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The Sound of Things Falling by Juan Gabriel…
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The Sound of Things Falling

by Juan Gabriel Vásquez

Other authors: See the other authors section.

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6894321,369 (3.81)80
No sooner does he get to know Ricardo Laverde than disaffected young Colombian lawyer Antonio Yammara realizes that his new friend has a secret, or rather several secrets. Antonio's fascination with the life of ex-pilot Ricardo Laverde begins by casual acquaintance in a seedy Bogotá billiard hall and grows until the day Ricardo receives a cassette tape in an unmarked envelope. Asking Antonio to find him somewhere private to play it, they go to a library. The first time he glances up from his seat in the next booth, Antonio sees tears running down Laverde's cheeks; the next, the ex-pilot has gone. Shortly afterwards, Ricardo is shot dead on a street corner in Bogotá by a guy on the back of a motorbike and Antonio is caught in the hail of bullets. Lucky to survive, and more out of love with life than ever, he starts asking questions until the questions become an obsession that leads him to Laverde's daughter. His troubled investigation leads all the way back to the early 1960s, marijuana smuggling and a time before the cocaine trade trapped a whole generation of Colombians in a living nightmare of fear and random death.… (more)
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» See also 80 mentions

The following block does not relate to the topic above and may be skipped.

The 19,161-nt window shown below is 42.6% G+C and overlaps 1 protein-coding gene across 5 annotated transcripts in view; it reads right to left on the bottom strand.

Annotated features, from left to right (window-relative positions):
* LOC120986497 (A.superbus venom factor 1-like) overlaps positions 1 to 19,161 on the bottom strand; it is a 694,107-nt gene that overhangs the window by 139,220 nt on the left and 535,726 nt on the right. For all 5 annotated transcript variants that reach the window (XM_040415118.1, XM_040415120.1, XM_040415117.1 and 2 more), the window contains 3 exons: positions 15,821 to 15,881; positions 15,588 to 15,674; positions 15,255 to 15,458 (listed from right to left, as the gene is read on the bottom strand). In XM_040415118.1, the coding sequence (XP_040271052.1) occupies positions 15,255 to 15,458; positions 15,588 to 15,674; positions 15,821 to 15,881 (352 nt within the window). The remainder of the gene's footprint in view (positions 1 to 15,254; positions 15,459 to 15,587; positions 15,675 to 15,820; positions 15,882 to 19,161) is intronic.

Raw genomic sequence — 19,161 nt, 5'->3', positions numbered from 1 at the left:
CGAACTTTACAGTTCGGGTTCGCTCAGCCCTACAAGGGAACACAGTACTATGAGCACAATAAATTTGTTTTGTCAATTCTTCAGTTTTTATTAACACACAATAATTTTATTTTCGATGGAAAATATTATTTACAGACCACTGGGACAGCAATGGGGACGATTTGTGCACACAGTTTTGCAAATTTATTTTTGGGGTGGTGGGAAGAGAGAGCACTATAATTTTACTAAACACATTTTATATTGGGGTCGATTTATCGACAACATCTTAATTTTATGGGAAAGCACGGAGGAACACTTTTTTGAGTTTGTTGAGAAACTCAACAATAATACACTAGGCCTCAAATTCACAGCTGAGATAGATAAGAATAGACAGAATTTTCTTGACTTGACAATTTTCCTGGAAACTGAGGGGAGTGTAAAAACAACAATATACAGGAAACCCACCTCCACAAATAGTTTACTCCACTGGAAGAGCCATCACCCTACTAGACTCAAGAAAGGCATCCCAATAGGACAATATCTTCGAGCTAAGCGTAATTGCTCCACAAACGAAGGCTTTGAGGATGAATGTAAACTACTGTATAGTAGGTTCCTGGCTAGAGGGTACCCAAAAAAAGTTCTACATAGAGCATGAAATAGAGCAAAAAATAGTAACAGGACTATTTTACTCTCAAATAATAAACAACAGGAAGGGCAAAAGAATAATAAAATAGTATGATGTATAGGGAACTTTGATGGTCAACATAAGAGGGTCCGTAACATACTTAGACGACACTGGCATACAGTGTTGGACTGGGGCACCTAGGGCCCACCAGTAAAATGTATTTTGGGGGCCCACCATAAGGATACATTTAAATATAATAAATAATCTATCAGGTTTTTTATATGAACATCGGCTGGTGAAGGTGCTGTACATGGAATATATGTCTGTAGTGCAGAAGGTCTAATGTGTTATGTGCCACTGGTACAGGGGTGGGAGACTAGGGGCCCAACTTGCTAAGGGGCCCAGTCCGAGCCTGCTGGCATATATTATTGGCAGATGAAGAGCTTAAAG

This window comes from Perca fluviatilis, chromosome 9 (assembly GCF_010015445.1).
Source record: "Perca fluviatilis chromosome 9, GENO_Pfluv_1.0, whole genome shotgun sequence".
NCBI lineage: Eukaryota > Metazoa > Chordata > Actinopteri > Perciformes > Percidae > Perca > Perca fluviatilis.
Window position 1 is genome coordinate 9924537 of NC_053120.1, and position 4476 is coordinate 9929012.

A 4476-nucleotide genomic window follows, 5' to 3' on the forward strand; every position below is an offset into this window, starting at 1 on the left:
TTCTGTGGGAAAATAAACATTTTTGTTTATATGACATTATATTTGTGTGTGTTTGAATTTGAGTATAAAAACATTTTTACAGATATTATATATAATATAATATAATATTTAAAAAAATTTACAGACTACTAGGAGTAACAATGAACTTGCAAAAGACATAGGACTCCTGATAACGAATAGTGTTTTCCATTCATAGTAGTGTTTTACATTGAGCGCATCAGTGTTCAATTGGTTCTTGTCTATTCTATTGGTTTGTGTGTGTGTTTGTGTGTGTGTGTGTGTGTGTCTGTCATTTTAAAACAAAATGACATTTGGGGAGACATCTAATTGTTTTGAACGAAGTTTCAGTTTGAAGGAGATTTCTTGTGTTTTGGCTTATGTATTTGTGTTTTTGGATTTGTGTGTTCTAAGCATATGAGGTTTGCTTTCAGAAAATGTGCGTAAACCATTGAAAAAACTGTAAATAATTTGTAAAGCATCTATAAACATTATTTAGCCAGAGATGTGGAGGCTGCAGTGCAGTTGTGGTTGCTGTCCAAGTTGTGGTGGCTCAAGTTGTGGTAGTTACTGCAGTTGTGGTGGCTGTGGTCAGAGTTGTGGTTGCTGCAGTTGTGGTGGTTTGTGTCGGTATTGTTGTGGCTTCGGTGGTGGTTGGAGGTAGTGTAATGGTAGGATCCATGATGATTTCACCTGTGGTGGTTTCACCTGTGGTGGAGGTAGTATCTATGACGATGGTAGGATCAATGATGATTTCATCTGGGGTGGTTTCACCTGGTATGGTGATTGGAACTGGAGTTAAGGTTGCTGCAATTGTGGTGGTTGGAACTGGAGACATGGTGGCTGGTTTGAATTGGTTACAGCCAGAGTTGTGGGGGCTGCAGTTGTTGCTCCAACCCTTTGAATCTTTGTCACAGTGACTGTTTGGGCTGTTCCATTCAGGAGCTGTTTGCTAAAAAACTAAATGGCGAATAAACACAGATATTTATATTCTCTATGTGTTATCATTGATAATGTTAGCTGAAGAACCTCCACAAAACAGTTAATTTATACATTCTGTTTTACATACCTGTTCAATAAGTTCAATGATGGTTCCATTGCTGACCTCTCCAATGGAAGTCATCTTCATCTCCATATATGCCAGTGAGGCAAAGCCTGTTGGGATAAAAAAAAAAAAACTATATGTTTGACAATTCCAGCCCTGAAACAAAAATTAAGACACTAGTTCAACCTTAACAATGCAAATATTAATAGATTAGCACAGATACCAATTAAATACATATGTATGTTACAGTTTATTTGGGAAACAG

English (34)  Spanish (5)  Dutch (3)  Italian (1)  Norwegian (1)  All languages (44)
Showing 1-5 of 34 (next | show all)
Expertly wrought, very sad novel about contemporary Colombian life. The protagonist is caught up in a tragedy when he is accidentally shot during the murder of an acquaintance. As he learns more and more about his friend’s life, he comes to understand how the continual violence visited on Bogota during the decades long drug war has taken its toll on every citizen, including him. Beautifully written. Definitely makes me want to check out more by Vásquez. ( )
1 vote jalbacutler | Jan 14, 2018 |
This review was written for LibraryThing Early Reviewers.
The story is set in Bogotá, Colombia and the reader learns that much of the city is recovering from severe PTSD. Citizens who lived through the Eighties in the time of Pablo Escobar have symptoms not unlike war veterans, having spent a decade living in fear, not going out to public places, restaurants, cafes, etc. and never knowing when a family member or friend would go missing. The narrator grew up in the era and suffers irrational fears and despair after he is wounded while walking with his friend Roberto who is shot and killed, leaving him obsessed with trying to understand the death from the man's surviving daughter. The book becomes a mystery tale and spurs the reader on to discover what happened. The writing is beautiful in translation. Kudos to Anne McLean - I want to read more of her translations and am looking at The Anatomy of a Moment: Thirty-Five Minutes in History and Imagination. One memorable setting of the ruined and abandoned animal park/zoo owned by the drug lord is so real you can hear the squeak of a broken sign hanging by one hinge in the oppressive ever-present heat. The pace is almost dreamy for the first section of the story but picks up rapidly moving forward to other events, further puzzles.
A favorite quotation from the book: